Parents with sixth grade students attending Lawrence middle schools this year will receive a lot more feedback based on the traditional A-through-F grading scale.
But Lawrence school district officials say they have not completely abandoned the “standards-based progress reporting” system that grades students on an E, S, M and T scale.
Instead, according to district spokeswoman Julie Boyle, middle schools will now use a hybrid system in which students will see only the traditional A-through-F grades on their report card for their courses, but will continue to receive standards-based grades to rate certain learning behaviors such as coming to class prepared, listening, following instructions and using time wisely.
Will Fernandez, principal at South Middle School, said it should be a welcome change for parents.
“There has been a bit of problem with parents understanding the E, S, M and T on the old report card,” Fernandez said. “Because of issues they've had with it, they've looked at it — who the audience is supposed to be, what's in the document — and tried to make it user-friendly,”
Lawrence introduced standards-based grades at the elementary level in 2003. The system is intended to rate students' performance based on how well they meet state academic standards, as well as a wide range of behavioral factors, using the non-traditional E, S, M, T letter scale. But many people have said they find that confusing.
Those letters stand for “excels,” “successfully meets standards,” “making progress,” and “targeted for improvement.”
The new system sparked controversy in 2011 when the Lawrence district reconfigured schools by eliminating junior highs and moving sixth grade students into the newly formed middle schools.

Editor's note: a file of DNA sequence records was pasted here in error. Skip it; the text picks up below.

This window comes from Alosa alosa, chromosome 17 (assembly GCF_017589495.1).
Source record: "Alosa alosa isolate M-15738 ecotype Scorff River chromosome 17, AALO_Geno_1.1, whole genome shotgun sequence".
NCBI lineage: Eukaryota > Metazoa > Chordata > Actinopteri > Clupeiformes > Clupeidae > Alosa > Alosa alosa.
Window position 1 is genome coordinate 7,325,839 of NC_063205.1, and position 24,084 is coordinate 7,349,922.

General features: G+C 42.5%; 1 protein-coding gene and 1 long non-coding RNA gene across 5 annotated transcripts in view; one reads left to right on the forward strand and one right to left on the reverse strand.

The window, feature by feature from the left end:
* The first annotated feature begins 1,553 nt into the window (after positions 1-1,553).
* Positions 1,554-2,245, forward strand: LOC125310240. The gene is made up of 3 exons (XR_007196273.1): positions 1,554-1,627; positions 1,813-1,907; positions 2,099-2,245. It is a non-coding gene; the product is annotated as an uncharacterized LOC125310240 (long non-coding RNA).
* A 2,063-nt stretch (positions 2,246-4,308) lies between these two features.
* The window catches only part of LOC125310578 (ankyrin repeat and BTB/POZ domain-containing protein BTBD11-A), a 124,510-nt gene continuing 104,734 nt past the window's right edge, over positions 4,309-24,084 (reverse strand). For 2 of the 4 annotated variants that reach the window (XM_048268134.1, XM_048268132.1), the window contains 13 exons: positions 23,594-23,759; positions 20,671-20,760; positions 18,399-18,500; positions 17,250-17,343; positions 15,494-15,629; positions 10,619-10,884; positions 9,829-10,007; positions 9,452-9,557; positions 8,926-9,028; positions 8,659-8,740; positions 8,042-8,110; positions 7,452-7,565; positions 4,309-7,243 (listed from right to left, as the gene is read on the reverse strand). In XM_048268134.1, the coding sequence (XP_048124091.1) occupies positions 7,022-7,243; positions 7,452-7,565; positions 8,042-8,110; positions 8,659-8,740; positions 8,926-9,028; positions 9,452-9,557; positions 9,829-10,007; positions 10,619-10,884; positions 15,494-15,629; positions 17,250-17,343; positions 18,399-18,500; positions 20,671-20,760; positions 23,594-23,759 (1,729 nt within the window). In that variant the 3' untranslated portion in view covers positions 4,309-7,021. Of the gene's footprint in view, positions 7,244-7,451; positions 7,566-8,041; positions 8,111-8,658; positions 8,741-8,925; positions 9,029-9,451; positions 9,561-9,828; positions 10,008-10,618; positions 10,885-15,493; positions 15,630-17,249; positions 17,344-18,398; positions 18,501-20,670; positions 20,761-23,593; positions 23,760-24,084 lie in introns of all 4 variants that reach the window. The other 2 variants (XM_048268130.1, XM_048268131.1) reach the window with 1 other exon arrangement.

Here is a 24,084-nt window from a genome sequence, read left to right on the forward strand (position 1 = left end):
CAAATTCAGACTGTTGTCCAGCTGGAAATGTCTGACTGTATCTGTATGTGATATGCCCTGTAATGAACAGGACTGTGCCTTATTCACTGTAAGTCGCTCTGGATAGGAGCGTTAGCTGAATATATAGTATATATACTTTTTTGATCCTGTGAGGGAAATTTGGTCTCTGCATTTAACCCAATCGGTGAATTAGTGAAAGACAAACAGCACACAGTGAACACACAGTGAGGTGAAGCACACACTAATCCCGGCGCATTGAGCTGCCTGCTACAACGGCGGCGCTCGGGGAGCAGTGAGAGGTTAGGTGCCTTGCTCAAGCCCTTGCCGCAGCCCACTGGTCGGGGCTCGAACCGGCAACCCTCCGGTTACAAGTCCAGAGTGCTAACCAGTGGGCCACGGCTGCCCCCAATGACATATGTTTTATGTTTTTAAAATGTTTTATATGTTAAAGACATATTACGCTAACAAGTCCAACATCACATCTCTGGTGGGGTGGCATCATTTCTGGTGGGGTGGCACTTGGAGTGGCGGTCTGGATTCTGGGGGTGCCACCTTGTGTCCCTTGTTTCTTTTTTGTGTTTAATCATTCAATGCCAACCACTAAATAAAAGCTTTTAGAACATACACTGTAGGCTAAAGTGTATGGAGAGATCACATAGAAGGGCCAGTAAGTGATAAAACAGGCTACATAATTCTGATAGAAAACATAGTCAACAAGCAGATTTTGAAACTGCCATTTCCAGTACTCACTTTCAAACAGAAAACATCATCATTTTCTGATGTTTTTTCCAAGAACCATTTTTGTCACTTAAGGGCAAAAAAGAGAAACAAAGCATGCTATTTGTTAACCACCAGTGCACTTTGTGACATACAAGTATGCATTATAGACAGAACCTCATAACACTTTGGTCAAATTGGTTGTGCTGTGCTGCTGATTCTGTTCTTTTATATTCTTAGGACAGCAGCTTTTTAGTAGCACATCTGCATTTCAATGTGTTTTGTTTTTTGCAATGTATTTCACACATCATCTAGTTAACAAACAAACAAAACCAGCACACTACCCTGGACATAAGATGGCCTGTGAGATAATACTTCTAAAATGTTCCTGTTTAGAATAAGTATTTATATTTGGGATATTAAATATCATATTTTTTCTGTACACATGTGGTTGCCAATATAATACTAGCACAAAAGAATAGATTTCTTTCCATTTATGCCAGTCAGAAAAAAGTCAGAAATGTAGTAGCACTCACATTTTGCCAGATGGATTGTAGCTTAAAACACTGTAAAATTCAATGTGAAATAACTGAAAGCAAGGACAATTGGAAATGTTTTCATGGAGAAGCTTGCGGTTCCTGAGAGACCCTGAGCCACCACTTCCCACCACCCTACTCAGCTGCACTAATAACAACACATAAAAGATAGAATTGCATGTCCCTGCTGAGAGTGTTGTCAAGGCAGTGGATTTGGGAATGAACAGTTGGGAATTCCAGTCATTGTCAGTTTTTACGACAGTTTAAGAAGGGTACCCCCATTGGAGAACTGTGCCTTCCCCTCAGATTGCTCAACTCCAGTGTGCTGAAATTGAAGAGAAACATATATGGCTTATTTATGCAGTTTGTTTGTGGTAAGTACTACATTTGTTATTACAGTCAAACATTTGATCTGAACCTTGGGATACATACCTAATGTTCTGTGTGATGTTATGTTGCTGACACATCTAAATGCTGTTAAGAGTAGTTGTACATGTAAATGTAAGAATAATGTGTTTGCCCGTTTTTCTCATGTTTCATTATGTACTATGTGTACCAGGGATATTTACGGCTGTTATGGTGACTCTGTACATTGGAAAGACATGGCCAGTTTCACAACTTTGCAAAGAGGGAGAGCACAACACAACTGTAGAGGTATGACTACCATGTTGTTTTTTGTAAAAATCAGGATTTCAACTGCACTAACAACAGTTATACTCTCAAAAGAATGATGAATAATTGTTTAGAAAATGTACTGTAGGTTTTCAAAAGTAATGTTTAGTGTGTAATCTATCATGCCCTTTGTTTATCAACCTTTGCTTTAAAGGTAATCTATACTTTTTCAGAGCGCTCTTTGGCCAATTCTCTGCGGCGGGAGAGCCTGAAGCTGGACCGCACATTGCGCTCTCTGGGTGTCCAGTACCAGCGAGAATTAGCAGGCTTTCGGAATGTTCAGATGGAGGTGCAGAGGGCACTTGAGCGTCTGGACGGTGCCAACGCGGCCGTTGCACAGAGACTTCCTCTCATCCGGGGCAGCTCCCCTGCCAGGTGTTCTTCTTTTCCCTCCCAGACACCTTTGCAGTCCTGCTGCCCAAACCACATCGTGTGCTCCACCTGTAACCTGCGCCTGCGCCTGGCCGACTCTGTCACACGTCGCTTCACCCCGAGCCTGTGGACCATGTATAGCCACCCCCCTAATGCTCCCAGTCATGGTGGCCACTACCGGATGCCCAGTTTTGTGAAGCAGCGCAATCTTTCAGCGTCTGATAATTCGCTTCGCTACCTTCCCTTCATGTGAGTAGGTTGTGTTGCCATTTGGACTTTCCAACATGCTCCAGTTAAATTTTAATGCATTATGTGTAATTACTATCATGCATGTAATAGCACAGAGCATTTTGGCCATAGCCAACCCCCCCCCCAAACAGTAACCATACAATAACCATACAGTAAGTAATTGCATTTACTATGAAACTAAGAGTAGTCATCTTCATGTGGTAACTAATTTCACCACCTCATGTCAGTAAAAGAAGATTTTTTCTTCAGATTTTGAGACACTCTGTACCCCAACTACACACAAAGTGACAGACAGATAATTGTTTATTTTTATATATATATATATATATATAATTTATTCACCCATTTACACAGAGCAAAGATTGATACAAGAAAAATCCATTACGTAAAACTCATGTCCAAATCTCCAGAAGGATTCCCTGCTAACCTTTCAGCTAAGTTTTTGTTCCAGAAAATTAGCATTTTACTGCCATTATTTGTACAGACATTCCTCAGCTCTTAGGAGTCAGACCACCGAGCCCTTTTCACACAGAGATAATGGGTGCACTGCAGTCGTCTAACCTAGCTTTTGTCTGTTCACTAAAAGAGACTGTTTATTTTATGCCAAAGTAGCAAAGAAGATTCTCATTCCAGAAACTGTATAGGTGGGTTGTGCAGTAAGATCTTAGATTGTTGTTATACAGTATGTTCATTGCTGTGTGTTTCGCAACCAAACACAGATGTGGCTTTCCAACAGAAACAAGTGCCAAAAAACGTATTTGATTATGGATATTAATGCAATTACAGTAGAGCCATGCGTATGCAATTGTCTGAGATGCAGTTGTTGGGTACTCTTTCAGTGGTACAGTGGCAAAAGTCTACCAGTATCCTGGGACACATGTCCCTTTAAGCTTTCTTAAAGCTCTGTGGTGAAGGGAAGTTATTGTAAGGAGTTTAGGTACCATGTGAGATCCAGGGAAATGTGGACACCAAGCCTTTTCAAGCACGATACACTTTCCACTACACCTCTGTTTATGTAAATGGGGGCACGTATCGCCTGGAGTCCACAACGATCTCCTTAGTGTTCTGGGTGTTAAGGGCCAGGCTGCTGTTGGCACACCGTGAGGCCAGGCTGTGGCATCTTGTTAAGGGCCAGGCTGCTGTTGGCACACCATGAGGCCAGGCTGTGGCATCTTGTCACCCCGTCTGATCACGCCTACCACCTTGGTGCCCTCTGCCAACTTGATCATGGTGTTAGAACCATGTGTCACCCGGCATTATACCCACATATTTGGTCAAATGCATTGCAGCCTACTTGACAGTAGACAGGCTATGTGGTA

Because the standards-based system requires a great deal more more work on the part of teachers, it caused a big increase in the workload of middle school teachers, who often are responsible for upwards of 100 students a semester, compared to the 25 or so students in a typical elementary classroom.
Many parents also were upset with the use of the grading system for sixth graders. And the district itself ran into difficulties, because the Skyward computer system used to manage student information didn't fully support standards-based reporting.
Dozens of parents, teachers and administrators turned out for a series of public meetings the Lawrence school board held in November 2011 to discuss those concerns.
As a result, Boyle said, district officials have modified the system last year by reducing the number of indicators on which students were graded on the E, S, M, T scale, and adjusted schedules to give middle school teachers more time for recording and reporting grades.
This year, she indicated, the district has dropped standards-based grades entirely for reporting on academic progress in classes and is only using it to monitor learning behaviors.
“The district continues to dialog with middle school teachers about the research-based practices when educating young adolescent students, including grading practices,” Boyle said.